Now it may be objected to the above argument that it seems to depend on a belief in the "theory of evolution", but this is not quite true. Darwin's theory of evolution is clearly wrong or questionable in numerous respects, as has been demonstrated in numerous books, an excellent example of which is Darwin's Creation Myth by my friend and very learned colleague Alexander Mebane. But evolution in the cybernetic or systems theoretic sense -- namely, the movement of a "system" from states of less stability to states of greater stability -- is not merely true, but is what philosophers would call "necessarily" or "analytically" true. Here is how I described the matter in a recent monograph (Evolution: The Essential Criticisms Answered, Socratic Press, 1997) in which I discuss in detail the entire evolution question:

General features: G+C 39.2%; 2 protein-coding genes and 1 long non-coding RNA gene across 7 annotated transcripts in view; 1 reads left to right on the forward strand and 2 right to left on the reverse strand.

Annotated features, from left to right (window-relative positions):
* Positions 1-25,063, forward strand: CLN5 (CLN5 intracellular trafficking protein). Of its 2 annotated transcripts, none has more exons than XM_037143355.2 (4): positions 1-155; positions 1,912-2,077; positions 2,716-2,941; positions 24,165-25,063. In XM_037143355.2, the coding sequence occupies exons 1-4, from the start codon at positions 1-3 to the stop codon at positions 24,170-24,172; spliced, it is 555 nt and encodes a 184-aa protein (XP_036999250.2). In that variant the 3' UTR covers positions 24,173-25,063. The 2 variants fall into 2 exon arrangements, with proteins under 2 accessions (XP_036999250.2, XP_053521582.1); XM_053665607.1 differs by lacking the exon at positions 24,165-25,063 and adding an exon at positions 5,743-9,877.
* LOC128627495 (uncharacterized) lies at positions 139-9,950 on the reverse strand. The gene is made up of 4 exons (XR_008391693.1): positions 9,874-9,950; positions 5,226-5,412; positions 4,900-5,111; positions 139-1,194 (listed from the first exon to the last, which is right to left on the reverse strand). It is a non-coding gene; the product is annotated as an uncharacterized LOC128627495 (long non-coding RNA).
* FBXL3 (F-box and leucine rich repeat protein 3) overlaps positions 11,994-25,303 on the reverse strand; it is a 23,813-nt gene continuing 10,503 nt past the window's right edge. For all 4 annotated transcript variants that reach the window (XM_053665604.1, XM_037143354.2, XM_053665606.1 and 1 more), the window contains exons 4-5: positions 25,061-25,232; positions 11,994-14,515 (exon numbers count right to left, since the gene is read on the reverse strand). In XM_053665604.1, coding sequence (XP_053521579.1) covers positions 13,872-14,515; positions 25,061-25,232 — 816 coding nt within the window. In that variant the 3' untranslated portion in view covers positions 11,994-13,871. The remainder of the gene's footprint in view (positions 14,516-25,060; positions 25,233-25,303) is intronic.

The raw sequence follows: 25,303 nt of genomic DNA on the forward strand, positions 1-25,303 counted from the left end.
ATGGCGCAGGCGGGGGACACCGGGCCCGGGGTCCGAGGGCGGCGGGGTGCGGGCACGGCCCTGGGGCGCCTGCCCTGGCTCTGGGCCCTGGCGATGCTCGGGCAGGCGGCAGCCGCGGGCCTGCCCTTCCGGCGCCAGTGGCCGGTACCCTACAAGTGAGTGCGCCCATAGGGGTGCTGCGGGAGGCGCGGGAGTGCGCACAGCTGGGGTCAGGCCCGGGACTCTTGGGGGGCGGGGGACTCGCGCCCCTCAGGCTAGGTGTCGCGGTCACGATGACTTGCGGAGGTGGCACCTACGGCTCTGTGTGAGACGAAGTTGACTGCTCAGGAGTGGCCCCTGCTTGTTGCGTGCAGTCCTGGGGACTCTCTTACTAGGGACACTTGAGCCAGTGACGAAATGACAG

"Some people, including most scientists, believe that evolution is a biological theory which describes factual truths about our world. Others - - mostly religious fundamentalists -- believe that evolution is a false theory, usually because they believe that life forms were created by a Deity and are immutable. And yet others -- mostly philosophers -- believe that evolution is a tautology which maintains the truth of the doctrine of "survival of the fittest" only because, in the final analysis, the term fit is defined as that which survives. In reality, however, all three of these positions are wrong: The fact is that evolution is an organizing principle which cannot be dispensed with because events cannot be sensibly interpreted without it. To explain, it is first useful to note that evolution is much like the Continuity Principle, ie, the belief that the future will be like the past: While all natural law is justified on the basis of the Continuity Principle, it is obvious that the Continuity Principle itself cannot be justified on the basis of the Continuity Principle. Furthermore, if we were to cease to assume the truth of the Continuity Principle, then we would immediately lose the basis of our belief in natural law, and thus the basis of our belief in the regularities of everyday life. In fact, one could say that the belief in the Continuity Principle has been determined by evolution: Those who did not believe in it were eliminated in the struggle for survival, even if there is no "justification" for believing in it.